Star Wars solidified itself as a major part of my life when I was very young. My dad introduced my siblings and I to it when we were kids, selling us on that first viewing by telling us there were “puppets” in the movie (he meant Yoda, by the way). After those formative viewings, my thirst for space adventure only grew from there. I’d wish I could go to that galaxy far, far away and imagine adventures I’d have with Luke, Leia and Han.
The original Star Wars trilogy were the first movies I saw where I remember thinking there were big ideas at play that I didn’t fully understand: politics (in space!), excellent character growth over the course of three movies, human duality, legacy, redemption, the deconstruction and humanization of “evil” and an all-encompassing Force that could be tapped into for good or for bad. Star Wars is about finding your place in the universe and your family, blood or otherwise.
When I heard that Disney bought the rights to Star Wars and was making more movies, I remained healthily skeptical. I really wanted them to be good, but the last return to the world of Star Wars with the prequels left me and countless other fans less than ecstatic. Could The Force Awakens recapture that magical feeling I once had watching the first Star Wars as a young girl?
What’s the Same
The Force Awakens passes the torch from the characters we knew and loved as kids along to the next generation. The time jump forward 30 years since Return of the Jedi (1983) not only allows the characters to age as they naturally would within the story’s narrative, it provides more interesting storytelling than getting an exact play-by-play of what Luke, Han and Leia have been up to the last three decades.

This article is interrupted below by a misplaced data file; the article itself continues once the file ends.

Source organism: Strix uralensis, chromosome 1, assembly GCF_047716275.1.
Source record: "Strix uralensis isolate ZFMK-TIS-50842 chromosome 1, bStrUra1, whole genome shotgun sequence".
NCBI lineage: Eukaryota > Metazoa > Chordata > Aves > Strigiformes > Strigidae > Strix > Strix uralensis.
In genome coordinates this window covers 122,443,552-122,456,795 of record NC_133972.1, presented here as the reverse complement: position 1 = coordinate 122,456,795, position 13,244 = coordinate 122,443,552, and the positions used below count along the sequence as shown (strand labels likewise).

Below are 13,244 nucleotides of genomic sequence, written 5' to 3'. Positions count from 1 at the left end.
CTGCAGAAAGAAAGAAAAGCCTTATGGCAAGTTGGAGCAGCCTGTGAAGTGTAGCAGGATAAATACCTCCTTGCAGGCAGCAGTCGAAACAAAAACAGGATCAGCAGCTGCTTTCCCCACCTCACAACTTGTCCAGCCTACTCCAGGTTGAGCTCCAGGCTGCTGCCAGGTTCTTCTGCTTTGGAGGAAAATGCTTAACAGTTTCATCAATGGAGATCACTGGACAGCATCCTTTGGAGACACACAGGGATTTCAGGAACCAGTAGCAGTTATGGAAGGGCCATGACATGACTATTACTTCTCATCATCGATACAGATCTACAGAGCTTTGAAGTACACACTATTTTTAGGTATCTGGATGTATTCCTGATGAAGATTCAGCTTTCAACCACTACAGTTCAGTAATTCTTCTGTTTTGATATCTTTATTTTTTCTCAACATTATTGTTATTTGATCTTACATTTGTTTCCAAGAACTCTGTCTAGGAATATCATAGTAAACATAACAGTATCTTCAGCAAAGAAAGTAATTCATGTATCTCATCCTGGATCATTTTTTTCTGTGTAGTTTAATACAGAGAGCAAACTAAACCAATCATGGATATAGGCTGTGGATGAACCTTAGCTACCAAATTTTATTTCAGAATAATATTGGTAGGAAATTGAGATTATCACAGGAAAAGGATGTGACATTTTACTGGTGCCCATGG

Luke was our triumphant hero at the end of Jedi. Now, he’s vanished for unknown reasons. Our favorite power couple, Han and Leia, are separated by galaxies. He’s back to his old smuggling ways and she’s back to leading a group of rebels, called The Resistance this time around.
The highlight of the old cast is Harrison Ford, who slips right back into his role as Han Solo with ease, bringing more gravitas to his character this time around. Instead of just being a reluctant smuggler with a chip on his shoulder, this Han is wiser, more willing to stick his neck out for others, and becomes a mentor and father-figure to our new main characters. This Han also has to come to terms with his past, but in drastically different and unexpected ways.
The Force Awakens follows similar beats and patterns from the original trilogy. A droid with important info on a sandy planet stumbles across the path of a young desert dweller. There’s a large planet with the power to destroy numerous star systems. A young hero feels the call of the Force, the all-powerful energy that binds and balances the galaxy.
There’s a lot of callbacks to the first three movies, but there’s a lot of new elements to love, too.
What’s New (Warning: Some Spoilers Throughout)
Our two leads, Rey and Finn, are wonderful additions to the Star Wars universe in their own right. The two both crave a family and immediately find that sense of belonging in each other, becoming thick as thieves right off the bat.
Rey’s initial characterization is done in a three-minute wordless montage of her life on the desert planet Jakku.
She’s a loner. She’s tough. She’s kind. But unlike the Star Wars heroes of the past, she is tied to her location of her own volition, clinging to the hope that her family will return for her.
Daisy Ridley is truly the breakout star of this movie and the character of Rey is a game-changer. When the first clips of the movie were released, I was pretty cynical about who the next Jedi in these movies would be. I was certain that it would be a white guy who wasn’t in the trailers, or Finn (which would have also been awesome!), but I thought there was no way that the main character of the biggest action/adventure franchise in the world would be a young girl. I’m happy to be proven wrong. Rey’s background is unknown at this point, but we definitely know she has some connection to Luke Skywalker. Whether that connection is blood or Force-related, that’s up to the next movies to show us.